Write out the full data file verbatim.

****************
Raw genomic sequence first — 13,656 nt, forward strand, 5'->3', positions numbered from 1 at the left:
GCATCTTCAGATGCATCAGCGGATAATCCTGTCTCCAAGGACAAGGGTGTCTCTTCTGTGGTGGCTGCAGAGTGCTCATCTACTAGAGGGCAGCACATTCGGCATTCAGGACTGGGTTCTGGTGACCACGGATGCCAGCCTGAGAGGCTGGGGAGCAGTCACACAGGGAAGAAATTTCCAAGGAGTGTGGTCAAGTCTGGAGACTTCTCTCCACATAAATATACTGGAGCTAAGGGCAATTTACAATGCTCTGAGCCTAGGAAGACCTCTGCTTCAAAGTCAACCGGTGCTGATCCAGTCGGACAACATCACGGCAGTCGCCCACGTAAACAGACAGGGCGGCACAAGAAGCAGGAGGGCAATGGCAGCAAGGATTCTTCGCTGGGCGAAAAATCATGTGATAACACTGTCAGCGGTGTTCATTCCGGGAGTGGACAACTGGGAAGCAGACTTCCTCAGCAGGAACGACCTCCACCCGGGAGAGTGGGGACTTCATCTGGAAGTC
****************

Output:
Raw genomic sequence first — 13,656 nt, forward strand, 5'->3', positions numbered from 1 at the left:
GCATCTTCAGATGCATCAGCGGATAATCCTGTCTCCAAGGACAAGGGTGTCTCTTCTGTGGTGGCTGCAGAGTGCTCATCTACTAGAGGGCAGCACATTCGGCATTCAGGACTGGGTTCTGGTGACCACGGATGCCAGCCTGAGAGGCTGGGGAGCAGTCACACAGGGAAGAAATTTCCAAGGAGTGTGGTCAAGTCTGGAGACTTCTCTCCACATAAATATACTGGAGCTAAGGGCAATTTACAATGCTCTGAGCCTAGGAAGACCTCTGCTTCAAAGTCAACCGGTGCTGATCCAGTCGGACAACATCACGGCAGTCGCCCACGTAAACAGACAGGGCGGCACAAGAAGCAGGAGGGCAATGGCAGCAAGGATTCTTCGCTGGGCGAAAAATCATGTGATAACACTGTCAGCGGTGTTCATTCCGGGAGTGGACAACTGGGAAGCAGACTTCCTCAGCAGGAACGACCTCCACCCGGGAGAGTGGGGACTTCATCTGGAAGTC